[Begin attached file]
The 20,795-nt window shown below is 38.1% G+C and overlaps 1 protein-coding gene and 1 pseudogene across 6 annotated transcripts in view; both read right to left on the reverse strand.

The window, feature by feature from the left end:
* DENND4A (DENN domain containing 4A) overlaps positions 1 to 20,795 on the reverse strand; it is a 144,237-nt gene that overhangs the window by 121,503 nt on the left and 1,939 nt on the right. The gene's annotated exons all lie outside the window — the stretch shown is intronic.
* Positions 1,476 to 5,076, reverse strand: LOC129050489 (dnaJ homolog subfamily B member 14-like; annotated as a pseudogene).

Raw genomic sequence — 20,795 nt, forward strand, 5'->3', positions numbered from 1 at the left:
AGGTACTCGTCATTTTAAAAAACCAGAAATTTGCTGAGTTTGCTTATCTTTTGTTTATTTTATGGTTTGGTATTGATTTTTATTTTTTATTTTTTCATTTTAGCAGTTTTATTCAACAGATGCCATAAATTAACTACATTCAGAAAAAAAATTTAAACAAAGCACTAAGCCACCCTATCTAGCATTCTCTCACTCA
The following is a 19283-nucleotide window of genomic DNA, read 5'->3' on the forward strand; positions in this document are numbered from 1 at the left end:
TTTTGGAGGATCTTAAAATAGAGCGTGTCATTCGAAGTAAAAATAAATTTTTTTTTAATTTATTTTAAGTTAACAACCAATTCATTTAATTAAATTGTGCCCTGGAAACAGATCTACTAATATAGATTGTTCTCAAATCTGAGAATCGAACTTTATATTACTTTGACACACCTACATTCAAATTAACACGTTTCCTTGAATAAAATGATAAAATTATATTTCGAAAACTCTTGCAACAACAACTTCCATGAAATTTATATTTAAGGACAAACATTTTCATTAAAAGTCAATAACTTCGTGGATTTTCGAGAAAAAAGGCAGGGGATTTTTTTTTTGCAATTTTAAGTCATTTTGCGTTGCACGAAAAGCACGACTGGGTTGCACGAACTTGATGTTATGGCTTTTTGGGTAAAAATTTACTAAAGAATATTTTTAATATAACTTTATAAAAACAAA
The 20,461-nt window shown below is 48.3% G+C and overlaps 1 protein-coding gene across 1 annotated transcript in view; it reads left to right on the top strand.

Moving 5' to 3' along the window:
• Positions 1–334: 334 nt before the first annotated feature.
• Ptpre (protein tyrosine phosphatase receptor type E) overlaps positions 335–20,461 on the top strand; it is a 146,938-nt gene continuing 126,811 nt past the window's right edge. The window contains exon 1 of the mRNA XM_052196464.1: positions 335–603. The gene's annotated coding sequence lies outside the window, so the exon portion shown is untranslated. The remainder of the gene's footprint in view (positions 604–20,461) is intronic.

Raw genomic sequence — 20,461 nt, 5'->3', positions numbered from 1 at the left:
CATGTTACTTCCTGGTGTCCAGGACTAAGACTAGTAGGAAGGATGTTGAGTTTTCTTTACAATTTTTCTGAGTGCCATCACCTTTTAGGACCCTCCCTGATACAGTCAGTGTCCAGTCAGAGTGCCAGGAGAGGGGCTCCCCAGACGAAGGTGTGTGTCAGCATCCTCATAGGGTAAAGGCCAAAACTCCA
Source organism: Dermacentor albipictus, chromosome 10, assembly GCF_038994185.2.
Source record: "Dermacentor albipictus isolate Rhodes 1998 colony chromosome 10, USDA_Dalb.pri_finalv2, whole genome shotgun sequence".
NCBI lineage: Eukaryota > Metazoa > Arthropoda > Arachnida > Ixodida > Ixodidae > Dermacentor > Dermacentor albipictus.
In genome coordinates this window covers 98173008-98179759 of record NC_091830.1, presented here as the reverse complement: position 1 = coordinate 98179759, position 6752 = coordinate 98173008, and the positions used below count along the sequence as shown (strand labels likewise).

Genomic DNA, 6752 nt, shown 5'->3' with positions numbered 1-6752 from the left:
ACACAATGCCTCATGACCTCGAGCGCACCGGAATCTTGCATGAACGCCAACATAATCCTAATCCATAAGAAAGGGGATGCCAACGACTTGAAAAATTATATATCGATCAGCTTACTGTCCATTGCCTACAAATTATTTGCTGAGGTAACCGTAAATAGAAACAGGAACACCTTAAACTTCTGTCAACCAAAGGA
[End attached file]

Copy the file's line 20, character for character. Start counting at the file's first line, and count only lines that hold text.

ACACAATGCCTCATGACCTCGAGCGCACCGGAATCTTGCATGAACGCCAACATAATCCTAATCCATAAGAAAGGGGATGCCAACGACTTGAAAAATTATATATCGATCAGCTTACTGTCCATTGCCTACAAATTATTTGCTGAGGTAACCGTAAATAGAAACAGGAACACCTTAAACTTCTGTCAACCAAAGGA